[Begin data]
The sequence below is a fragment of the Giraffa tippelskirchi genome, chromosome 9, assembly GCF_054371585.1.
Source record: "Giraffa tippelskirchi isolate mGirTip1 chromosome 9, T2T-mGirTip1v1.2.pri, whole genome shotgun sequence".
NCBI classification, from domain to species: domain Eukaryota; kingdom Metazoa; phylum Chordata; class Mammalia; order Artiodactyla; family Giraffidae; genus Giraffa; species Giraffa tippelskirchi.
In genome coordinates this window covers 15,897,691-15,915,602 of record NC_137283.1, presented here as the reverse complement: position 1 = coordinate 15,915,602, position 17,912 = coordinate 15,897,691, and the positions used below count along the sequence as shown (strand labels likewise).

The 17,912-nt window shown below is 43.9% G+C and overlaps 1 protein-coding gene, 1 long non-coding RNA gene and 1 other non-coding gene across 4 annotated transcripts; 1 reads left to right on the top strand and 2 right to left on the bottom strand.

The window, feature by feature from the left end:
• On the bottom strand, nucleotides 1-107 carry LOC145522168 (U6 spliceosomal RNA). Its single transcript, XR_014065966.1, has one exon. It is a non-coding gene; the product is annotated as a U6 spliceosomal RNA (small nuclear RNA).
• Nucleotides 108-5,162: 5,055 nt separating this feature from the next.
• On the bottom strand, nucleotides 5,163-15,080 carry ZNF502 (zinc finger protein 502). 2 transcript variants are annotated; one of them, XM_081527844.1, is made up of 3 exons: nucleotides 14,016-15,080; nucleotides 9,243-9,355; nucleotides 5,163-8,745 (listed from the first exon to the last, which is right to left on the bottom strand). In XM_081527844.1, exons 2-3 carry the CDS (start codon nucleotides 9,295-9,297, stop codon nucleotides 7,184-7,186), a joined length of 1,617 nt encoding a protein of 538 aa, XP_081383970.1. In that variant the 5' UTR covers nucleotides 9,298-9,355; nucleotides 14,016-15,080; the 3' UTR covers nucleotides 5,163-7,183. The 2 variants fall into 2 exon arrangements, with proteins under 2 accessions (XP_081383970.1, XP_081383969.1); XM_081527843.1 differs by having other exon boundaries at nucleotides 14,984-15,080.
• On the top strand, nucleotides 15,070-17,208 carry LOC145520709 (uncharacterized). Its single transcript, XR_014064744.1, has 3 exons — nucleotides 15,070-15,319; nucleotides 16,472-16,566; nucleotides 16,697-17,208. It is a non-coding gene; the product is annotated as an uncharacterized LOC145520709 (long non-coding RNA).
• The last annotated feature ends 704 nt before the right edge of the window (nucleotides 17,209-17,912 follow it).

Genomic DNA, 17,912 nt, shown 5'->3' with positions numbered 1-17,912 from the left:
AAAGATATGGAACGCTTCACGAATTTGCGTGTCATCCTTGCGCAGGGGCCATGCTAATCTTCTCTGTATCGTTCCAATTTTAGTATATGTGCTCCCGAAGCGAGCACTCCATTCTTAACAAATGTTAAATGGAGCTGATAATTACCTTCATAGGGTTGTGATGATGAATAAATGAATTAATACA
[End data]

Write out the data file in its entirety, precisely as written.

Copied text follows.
The sequence below is a fragment of the Giraffa tippelskirchi genome, chromosome 9, assembly GCF_054371585.1.
Source record: "Giraffa tippelskirchi isolate mGirTip1 chromosome 9, T2T-mGirTip1v1.2.pri, whole genome shotgun sequence".
NCBI classification, from domain to species: domain Eukaryota; kingdom Metazoa; phylum Chordata; class Mammalia; order Artiodactyla; family Giraffidae; genus Giraffa; species Giraffa tippelskirchi.
In genome coordinates this window covers 15,897,691-15,915,602 of record NC_137283.1, presented here as the reverse complement: position 1 = coordinate 15,915,602, position 17,912 = coordinate 15,897,691, and the positions used below count along the sequence as shown (strand labels likewise).

The 17,912-nt window shown below is 43.9% G+C and overlaps 1 protein-coding gene, 1 long non-coding RNA gene and 1 other non-coding gene across 4 annotated transcripts; 1 reads left to right on the top strand and 2 right to left on the bottom strand.

The window, feature by feature from the left end:
• On the bottom strand, nucleotides 1-107 carry LOC145522168 (U6 spliceosomal RNA). Its single transcript, XR_014065966.1, has one exon. It is a non-coding gene; the product is annotated as a U6 spliceosomal RNA (small nuclear RNA).
• Nucleotides 108-5,162: 5,055 nt separating this feature from the next.
• On the bottom strand, nucleotides 5,163-15,080 carry ZNF502 (zinc finger protein 502). 2 transcript variants are annotated; one of them, XM_081527844.1, is made up of 3 exons: nucleotides 14,016-15,080; nucleotides 9,243-9,355; nucleotides 5,163-8,745 (listed from the first exon to the last, which is right to left on the bottom strand). In XM_081527844.1, exons 2-3 carry the CDS (start codon nucleotides 9,295-9,297, stop codon nucleotides 7,184-7,186), a joined length of 1,617 nt encoding a protein of 538 aa, XP_081383970.1. In that variant the 5' UTR covers nucleotides 9,298-9,355; nucleotides 14,016-15,080; the 3' UTR covers nucleotides 5,163-7,183. The 2 variants fall into 2 exon arrangements, with proteins under 2 accessions (XP_081383970.1, XP_081383969.1); XM_081527843.1 differs by having other exon boundaries at nucleotides 14,984-15,080.
• On the top strand, nucleotides 15,070-17,208 carry LOC145520709 (uncharacterized). Its single transcript, XR_014064744.1, has 3 exons — nucleotides 15,070-15,319; nucleotides 16,472-16,566; nucleotides 16,697-17,208. It is a non-coding gene; the product is annotated as an uncharacterized LOC145520709 (long non-coding RNA).
• The last annotated feature ends 704 nt before the right edge of the window (nucleotides 17,209-17,912 follow it).

Genomic DNA, 17,912 nt, shown 5'->3' with positions numbered 1-17,912 from the left:
AAAGATATGGAACGCTTCACGAATTTGCGTGTCATCCTTGCGCAGGGGCCATGCTAATCTTCTCTGTATCGTTCCAATTTTAGTATATGTGCTCCCGAAGCGAGCACTCCATTCTTAACAAATGTTAAATGGAGCTGATAATTACCTTCATAGGGTTGTGATGATGAATAAATGAATTAATACA